The Reserve Bank of Zimbabwe (RBZ) is set to introduce a new $300 million export incentive facility at the end of this month, as it accelerates efforts of generating the much-needed foreign currency.
The $300 million facility, which will come in the form of bond notes, has been arranged by the African-Export Import Bank (Afreximbank).
This facility will take the bond notes in circulation to $500 million, after the Afreximbank supported the first $200 million facility which hit the market in November last year.
It is widely expected that the $300 million facility would not only spur exports and consequently generate more foreign currency, but also improve general liquidity in the country as ordinary depositors can withdraw the money once the RBZ releases it to banks.
The physical cash situation in the country is deteriorating, with some depositors especially pensioners – having begun to sleep in bank queues fancying their chances of withdrawing their money the following morning.
RBZ Governor Dr John Mangudya told Business Weekly that the intervention is in tandem with the central bank’s drive to grow the production base, and diversify the export sector so as to reduce risks associated with over-reliance on a few export products.
Already, the RBZ has introduced a new 12,5 percent incentive for industrial exports to expand the country’s foreign currency earnings base.
In addition, the Afreximbank has also availed an enhanced nostro stabilisation facility of $600 million to help banks process foreign payments that are now impacting on industry’s production capacity.
The change of narrative towards exports is essential in order for the country to focus on foreign exchange generation as the critical missing link that requires policy interventions to re-balance the economy.
Said Dr Mangudya: “We are in the final stage of the $200 million export incentive scheme and as soon as it expires, we will release another $300 million into the market.
“We expect the new facility to start working by this month-end. The new export incentive will be a continuation as there shall be no gap to say we wait for days to release the new bonus incentives.”
The RBZ says at the moment, there is $1 billion in circulation made up of bond coins ($25 million), bond notes ($195 million) and multiple currencies dominated by the US dollar ($800 million).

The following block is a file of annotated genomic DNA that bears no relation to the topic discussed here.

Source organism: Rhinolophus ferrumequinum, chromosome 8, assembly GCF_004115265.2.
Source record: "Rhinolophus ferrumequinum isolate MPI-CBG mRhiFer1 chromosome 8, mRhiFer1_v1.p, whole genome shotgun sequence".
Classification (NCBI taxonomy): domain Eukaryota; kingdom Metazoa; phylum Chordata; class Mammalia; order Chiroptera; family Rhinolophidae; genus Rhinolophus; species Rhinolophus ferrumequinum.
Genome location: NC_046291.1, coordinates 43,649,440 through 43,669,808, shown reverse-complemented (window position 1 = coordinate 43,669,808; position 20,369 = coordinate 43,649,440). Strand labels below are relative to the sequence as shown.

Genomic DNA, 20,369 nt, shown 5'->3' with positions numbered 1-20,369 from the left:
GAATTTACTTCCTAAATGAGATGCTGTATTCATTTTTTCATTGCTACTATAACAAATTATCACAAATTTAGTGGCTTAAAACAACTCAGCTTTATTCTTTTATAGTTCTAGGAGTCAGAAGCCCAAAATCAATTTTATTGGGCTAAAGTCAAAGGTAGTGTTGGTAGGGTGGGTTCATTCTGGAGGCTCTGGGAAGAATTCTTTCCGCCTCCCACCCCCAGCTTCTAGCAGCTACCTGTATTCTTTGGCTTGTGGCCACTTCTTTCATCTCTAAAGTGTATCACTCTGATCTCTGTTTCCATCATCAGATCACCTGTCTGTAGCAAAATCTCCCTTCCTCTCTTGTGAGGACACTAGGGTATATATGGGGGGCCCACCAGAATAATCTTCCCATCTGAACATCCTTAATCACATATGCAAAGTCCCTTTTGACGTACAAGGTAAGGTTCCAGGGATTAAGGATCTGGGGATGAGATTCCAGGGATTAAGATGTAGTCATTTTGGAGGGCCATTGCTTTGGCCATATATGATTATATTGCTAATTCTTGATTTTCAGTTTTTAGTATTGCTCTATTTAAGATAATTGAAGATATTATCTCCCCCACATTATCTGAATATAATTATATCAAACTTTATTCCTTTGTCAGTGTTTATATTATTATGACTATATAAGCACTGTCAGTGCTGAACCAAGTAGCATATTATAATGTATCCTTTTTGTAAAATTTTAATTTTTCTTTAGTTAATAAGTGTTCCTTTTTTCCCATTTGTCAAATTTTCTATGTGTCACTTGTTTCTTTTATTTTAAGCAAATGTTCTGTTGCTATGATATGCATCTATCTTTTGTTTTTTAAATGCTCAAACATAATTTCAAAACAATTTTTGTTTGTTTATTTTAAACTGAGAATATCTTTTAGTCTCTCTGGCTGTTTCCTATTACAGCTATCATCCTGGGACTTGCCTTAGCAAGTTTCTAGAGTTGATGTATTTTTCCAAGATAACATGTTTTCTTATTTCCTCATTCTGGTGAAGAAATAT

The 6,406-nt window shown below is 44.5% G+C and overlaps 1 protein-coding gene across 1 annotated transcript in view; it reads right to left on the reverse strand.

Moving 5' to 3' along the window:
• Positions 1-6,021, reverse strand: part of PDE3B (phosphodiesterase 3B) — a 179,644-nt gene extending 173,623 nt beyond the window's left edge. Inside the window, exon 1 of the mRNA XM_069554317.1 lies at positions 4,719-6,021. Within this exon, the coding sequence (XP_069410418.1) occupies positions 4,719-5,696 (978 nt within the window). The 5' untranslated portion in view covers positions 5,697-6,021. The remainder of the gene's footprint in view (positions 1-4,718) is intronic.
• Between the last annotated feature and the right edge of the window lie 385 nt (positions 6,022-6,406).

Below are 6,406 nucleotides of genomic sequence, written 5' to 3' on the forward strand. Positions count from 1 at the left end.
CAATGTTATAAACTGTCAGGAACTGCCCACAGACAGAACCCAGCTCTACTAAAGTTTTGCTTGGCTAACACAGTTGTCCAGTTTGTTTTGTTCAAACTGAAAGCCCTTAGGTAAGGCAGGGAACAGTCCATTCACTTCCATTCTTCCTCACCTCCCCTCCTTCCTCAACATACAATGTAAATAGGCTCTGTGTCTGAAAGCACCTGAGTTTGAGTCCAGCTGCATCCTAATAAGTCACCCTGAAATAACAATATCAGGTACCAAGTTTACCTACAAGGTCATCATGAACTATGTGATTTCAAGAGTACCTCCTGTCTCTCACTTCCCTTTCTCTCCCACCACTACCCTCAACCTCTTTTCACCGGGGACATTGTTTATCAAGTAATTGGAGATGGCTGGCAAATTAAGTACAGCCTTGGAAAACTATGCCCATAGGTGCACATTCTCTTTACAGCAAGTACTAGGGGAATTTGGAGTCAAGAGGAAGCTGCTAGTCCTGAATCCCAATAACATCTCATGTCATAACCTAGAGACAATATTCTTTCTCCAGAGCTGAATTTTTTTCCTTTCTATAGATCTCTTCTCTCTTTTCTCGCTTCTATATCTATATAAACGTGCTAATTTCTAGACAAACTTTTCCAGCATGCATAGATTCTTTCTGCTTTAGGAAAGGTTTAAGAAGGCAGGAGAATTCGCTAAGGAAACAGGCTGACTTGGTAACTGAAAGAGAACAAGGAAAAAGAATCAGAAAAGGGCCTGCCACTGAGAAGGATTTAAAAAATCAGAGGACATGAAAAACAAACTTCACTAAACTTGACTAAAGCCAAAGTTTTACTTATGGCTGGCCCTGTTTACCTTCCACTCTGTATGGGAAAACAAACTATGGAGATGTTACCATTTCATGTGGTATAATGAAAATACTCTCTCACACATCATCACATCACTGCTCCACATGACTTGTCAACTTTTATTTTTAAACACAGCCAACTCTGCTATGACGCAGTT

Dr Mangudya believes that $1 billion is sufficient to support the usable bank balances as measured by the RTGS balances, currently sitting at around $1,6 billion in the banking system.
However, the central bank chief is worried that the bulk of the cash is not making its way back to the formal banking sector.
The parallel market holds the bulk of the money, which is being sold at a premium.
“We need to be disciplined in the utilisation of foreign currency. “Money has to circulate and in that way, we can unlock value from this economy. Our economy can be transformed through fiscal discipline.
“We need to bank our money so that it can circulate in the formal market. We are having these problems because most retailers and business people are not banking their money,” said Dr Mangudya.
Several businesses have been fined for not banking their daily takings. But despite the fines, other businesses remain defiant.
Turning to the 12,5 percent export incentive, Dr Mangudya said the new incentive for industrial exports has received the backing of economists who say the measure will boost exports.
Leading economist, Professor Ashok Chakravarti, who is also working with the Office of the President and Cabinet (OPC) in the various reforms pertaining to ease of doing business in the country, says the move by Dr Mangudya to introduce a 12,5 percent incentive for industry is “very commendable”.
“The RBZ is taking various measures and has been quietly introducing measures without telling all of us. The Governor has recently introduced a 12,5 percent incentive for industrial exports which is very commendable.
“That will certainly make a difference to the declining trend in industrial exports although, of course, the private sector has to do more in terms of their own internal devaluation,” said Prof Chakravarti.
In its Sub-Saharan Africa Regional Outlook, the International Monetary Fund (IMF) believes export diversification is central to generating more revenues.
Dr Mangudya says diversifying exports removes an over-dependence on a few products such as gold and diamonds, whose prices are not determined locally, but internationally.
This means when commodity prices decline, the country would be at risk, “so diversification is very critical”.
“Export development is a must, more so, in a dollarised economy. “You need to earn foreign currency, you need forex for critical raw materials. Therefore, earning forex is a must in an environment like this,” said Dr Mangudya.